The Walton Family Foundation recently announced that it will invest 20 million dollars to protect the Colorado river. Environment reporter Elizabeth Stewart-Severy stepped into the studio to talk about the impact that the money might have, as well as some of the threats facing the Colorado.

 

 

 

 

On this week's Mountain Edition, hosts Elizabeth Stewart-Severy and Claire Woodcock bring you a compilation of the week's news.  

In recent years, the founding fathers have almost become deities—figures to be revered for their role in creating our nation. But do they deserve being ascribed these God-like qualities? After all, many of them were slave owners, had personal lives filled with scandal, and had feuds that impaired their focus on the country. And, almost all of them had serious reservations about democracy and the viability of country they were creating.

Our phones and computers make our lives easier in a lot of ways...but we also pay a price.  Our personal data is big business for some companies. Is it possible to safeguard our privacy in this surveillance economy?  News Director Carolyn Sackariason shares what she heard from this year's Aspen Ideas Festival from the "Re-imagining the Internet" track.  

Hate groups and hate-fueled incidents are spiking in America. The Southern Poverty Law Center, through aggregating media reports and gathered submissions from its website, recently catalogued 1051 acts of intimidation and hate in the first month after Trump won the presidency. What is the evidence of this rising tide, and what does it look like in our communities? What groups are most frequently targeted today? What theories might explain this rise, and what can Americans who value tolerance do to fight back?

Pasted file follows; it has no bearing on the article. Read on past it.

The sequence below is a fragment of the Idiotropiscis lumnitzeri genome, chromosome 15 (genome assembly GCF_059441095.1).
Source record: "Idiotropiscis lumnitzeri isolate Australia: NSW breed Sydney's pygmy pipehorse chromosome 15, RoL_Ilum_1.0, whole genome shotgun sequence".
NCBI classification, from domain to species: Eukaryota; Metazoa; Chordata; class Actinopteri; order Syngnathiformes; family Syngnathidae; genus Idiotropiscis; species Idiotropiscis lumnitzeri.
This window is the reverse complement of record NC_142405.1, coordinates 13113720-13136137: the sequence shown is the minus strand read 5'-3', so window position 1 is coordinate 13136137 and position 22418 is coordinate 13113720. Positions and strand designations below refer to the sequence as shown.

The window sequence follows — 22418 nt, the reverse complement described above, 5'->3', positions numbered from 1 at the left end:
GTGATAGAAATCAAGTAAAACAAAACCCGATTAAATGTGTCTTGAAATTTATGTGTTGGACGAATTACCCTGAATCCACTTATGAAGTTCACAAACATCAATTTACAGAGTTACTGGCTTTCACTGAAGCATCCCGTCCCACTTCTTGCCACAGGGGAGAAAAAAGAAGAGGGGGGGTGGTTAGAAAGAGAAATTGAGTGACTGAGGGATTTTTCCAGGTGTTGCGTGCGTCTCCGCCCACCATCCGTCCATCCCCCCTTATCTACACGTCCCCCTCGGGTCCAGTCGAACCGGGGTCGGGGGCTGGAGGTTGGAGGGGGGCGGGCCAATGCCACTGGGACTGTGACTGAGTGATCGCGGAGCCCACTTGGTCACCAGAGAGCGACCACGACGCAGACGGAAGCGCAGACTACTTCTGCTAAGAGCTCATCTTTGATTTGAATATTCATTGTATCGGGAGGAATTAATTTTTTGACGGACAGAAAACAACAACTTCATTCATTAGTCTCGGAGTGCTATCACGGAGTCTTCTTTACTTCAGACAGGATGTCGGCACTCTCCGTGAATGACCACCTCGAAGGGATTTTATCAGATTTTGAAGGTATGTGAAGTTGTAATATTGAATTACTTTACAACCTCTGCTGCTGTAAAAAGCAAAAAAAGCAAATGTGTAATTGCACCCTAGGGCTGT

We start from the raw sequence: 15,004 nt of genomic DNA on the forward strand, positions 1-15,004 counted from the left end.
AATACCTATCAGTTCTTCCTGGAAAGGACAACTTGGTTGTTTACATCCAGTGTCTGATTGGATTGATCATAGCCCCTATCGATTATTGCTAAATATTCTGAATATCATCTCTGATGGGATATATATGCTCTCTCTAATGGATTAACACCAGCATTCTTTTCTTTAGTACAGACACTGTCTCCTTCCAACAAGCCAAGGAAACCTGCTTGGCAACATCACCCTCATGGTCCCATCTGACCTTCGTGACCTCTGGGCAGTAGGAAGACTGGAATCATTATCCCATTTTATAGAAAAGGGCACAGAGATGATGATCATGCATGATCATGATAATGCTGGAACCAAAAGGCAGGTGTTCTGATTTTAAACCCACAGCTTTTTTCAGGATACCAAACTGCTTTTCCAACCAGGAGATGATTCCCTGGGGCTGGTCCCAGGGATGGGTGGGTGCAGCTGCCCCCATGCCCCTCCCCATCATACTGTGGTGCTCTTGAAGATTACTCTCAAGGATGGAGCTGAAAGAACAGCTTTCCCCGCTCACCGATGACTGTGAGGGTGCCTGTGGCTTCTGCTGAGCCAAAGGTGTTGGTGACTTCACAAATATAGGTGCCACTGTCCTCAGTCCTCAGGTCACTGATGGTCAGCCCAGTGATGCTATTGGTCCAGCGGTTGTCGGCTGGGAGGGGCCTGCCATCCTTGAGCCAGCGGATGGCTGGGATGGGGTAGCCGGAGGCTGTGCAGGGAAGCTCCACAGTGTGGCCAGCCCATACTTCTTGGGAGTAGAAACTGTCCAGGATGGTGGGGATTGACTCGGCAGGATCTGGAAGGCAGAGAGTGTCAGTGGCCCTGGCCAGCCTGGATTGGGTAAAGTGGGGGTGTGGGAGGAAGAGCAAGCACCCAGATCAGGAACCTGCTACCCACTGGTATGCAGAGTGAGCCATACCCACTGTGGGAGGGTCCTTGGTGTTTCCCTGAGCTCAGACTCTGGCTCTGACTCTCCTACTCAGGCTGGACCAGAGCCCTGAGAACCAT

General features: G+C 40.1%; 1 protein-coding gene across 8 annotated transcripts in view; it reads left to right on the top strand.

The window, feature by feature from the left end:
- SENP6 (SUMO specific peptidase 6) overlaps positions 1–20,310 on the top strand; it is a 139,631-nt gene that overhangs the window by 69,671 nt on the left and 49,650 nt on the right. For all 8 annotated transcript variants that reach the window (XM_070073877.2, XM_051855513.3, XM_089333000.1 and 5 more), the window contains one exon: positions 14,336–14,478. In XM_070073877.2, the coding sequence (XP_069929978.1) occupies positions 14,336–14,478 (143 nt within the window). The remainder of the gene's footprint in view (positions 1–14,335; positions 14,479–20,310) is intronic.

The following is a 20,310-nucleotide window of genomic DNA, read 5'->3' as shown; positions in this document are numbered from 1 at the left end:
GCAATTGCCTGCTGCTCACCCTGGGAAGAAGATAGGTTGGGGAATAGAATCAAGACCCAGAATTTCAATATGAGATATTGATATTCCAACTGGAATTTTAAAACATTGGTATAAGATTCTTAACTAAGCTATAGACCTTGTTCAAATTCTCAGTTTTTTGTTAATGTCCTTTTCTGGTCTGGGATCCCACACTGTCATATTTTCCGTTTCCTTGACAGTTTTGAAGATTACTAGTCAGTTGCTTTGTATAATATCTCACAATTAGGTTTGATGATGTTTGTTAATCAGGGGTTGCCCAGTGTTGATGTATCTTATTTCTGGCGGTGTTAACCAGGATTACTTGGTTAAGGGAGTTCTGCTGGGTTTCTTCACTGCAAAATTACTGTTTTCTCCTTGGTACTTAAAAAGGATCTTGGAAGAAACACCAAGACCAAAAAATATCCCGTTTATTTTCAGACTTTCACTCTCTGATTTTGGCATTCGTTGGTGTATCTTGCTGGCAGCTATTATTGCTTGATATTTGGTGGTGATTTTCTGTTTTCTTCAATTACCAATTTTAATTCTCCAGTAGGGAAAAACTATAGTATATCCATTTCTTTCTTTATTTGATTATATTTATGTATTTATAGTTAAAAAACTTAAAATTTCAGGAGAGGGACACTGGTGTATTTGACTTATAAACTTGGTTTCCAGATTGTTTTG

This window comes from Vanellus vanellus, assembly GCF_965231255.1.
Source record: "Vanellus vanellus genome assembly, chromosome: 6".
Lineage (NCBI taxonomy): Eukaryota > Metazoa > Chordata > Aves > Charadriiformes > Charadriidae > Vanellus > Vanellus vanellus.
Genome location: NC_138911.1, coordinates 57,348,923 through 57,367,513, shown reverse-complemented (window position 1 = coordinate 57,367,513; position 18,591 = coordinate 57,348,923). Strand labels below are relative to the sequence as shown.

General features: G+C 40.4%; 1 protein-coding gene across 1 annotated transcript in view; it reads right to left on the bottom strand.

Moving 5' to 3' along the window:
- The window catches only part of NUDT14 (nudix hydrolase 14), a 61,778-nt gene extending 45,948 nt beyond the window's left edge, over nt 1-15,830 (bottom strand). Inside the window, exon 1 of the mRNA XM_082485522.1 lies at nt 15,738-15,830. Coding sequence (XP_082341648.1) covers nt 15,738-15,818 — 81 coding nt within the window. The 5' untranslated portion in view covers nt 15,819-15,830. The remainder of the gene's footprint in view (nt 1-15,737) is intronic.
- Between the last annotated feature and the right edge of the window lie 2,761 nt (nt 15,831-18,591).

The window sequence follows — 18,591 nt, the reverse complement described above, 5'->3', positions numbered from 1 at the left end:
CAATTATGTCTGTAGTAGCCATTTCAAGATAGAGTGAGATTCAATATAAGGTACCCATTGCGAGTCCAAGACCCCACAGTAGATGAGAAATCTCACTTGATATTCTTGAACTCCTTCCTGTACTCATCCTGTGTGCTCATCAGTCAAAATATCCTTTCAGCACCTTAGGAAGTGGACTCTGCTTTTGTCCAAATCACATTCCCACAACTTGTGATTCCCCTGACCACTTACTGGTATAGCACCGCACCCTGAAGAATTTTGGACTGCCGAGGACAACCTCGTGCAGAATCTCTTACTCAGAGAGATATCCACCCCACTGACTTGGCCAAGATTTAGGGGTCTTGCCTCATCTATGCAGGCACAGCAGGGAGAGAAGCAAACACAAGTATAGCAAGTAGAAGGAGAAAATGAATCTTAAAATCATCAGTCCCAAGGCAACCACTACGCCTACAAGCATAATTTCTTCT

As the United States leaves the Paris Agreement, how will the leadership vacuum be filled? Will China continue to surge ahead, tackling air pollution and investing in renewable energy? Will India soon abandon its commitments, favoring coal development over clean air? If choices that individual countries make in regard to their energy mix have planet-wide consequences, does abandoning Paris signal the end of the US-led international order? What role does vulnerability reduction play in the new landscape of global climate solutions and policy?

Journalists Charles Sykes, Melissa Block, James Fallows and Joshua Johnson have made careers out of asking questions and listening to American voices. Especially over the past year, when we’ve so often been described as deeply and hopelessly divided, what have these keen observers gleaned from thousands of conversations and interactions with individuals around the country? Do they agree with this assessment? What do they find are the best ways to uncover authentic thoughts and feelings beneath oceans of superficial labels and assumptions?

Pages